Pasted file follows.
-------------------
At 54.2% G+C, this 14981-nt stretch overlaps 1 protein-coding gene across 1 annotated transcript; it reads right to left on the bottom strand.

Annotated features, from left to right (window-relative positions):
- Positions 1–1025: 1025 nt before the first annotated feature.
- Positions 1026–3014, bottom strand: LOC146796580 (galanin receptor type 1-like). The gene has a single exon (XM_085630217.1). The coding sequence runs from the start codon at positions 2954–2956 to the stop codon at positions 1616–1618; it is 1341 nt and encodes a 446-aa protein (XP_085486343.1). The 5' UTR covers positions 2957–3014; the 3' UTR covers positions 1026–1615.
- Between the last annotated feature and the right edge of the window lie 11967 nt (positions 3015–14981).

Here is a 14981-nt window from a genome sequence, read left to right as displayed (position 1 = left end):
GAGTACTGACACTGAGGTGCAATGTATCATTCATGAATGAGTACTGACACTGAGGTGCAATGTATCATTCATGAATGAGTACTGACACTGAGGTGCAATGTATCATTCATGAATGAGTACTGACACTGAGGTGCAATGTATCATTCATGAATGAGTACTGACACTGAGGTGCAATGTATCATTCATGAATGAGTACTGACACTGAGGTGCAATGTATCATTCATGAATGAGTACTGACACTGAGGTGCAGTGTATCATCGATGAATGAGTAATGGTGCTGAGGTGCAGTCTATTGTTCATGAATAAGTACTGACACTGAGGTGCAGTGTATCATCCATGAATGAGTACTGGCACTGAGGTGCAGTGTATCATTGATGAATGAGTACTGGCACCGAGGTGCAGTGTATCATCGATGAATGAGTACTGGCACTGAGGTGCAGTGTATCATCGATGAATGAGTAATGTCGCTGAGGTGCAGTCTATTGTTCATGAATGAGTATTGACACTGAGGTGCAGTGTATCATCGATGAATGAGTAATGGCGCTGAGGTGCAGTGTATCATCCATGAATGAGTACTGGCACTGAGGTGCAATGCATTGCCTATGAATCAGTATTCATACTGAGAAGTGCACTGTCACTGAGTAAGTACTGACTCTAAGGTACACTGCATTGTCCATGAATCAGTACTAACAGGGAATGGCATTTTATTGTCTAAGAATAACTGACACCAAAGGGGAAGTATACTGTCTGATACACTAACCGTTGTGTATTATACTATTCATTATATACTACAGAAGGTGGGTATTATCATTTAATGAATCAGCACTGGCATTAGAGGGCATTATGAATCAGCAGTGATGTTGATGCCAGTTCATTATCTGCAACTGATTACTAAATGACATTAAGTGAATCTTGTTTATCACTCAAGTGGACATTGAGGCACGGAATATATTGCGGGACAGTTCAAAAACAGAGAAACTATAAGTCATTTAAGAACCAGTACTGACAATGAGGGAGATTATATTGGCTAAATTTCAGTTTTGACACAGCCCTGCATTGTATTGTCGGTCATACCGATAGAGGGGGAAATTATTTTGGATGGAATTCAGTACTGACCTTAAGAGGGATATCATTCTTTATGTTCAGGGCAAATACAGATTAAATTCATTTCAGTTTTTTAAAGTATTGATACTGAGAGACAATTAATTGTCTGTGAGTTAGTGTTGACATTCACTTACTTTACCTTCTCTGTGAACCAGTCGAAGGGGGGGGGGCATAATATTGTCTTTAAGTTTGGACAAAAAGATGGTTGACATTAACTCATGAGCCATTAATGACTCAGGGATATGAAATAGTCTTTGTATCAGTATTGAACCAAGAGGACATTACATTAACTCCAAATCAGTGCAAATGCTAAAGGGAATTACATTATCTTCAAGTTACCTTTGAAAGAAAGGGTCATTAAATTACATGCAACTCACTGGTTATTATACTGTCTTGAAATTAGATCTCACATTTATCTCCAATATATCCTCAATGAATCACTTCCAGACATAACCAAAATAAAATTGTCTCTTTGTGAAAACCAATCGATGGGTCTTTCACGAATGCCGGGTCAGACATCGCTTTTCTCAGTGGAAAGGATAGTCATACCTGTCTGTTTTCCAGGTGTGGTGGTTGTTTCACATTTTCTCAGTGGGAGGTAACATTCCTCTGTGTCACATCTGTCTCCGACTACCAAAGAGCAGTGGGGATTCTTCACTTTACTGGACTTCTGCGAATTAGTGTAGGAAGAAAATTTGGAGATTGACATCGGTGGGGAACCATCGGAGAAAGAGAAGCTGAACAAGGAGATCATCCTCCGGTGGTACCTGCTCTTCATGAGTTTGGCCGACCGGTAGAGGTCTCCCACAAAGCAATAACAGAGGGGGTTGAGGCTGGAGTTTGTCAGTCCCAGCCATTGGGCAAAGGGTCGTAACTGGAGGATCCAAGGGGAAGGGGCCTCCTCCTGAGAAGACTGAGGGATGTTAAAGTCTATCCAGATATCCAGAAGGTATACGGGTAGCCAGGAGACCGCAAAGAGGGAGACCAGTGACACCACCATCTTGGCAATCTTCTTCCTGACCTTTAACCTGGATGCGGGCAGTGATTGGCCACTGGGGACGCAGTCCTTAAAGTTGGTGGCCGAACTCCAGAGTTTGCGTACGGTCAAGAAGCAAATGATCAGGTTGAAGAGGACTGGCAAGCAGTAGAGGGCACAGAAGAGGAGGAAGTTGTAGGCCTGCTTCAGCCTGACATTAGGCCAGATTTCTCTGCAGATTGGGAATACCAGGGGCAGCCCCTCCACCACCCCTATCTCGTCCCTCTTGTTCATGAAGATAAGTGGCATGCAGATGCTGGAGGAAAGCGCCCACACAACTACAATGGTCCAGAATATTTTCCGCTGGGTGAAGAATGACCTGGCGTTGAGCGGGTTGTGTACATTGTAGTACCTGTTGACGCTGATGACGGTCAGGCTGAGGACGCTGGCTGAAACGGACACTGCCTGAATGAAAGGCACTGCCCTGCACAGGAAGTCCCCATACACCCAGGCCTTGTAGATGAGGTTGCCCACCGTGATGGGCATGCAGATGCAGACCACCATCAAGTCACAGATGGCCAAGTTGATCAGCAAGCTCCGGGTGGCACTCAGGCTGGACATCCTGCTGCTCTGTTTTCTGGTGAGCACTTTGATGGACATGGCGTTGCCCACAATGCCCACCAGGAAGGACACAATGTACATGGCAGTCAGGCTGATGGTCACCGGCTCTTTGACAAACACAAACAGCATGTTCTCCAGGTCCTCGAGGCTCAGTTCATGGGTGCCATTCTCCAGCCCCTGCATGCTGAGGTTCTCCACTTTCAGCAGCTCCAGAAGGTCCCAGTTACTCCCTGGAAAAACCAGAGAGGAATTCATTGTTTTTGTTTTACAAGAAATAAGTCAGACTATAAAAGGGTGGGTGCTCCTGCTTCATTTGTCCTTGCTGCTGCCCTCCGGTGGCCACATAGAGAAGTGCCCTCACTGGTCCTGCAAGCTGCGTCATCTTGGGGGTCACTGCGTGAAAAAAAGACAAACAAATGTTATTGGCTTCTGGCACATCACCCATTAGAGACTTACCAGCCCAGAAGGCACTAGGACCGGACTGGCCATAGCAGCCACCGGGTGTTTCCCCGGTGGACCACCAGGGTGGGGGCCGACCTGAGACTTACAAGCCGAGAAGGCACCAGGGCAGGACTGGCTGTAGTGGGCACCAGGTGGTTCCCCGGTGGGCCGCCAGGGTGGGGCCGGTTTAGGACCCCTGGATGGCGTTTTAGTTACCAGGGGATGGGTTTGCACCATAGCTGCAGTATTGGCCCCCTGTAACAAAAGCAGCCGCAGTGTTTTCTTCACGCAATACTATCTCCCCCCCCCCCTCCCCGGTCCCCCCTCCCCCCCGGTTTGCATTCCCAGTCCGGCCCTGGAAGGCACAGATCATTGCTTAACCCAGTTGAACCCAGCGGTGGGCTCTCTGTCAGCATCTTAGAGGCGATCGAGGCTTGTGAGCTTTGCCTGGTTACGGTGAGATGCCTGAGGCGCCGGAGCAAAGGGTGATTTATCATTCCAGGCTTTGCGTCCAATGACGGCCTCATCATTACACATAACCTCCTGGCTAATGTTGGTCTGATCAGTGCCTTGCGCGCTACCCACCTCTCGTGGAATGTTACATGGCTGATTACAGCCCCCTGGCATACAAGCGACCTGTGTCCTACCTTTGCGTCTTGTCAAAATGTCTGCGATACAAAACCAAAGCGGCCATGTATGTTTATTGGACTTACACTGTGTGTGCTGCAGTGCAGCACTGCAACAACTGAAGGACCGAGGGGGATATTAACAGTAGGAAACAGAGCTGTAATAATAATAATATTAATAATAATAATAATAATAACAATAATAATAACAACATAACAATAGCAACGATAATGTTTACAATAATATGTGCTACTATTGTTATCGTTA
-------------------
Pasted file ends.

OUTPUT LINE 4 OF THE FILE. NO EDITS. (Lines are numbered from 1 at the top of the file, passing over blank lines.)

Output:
- Positions 1026–3014, bottom strand: LOC146796580 (galanin receptor type 1-like). The gene has a single exon (XM_085630217.1). The coding sequence runs from the start codon at positions 2954–2956 to the stop codon at positions 1616–1618; it is 1341 nt and encodes a 446-aa protein (XP_085486343.1). The 5' UTR covers positions 2957–3014; the 3' UTR covers positions 1026–1615.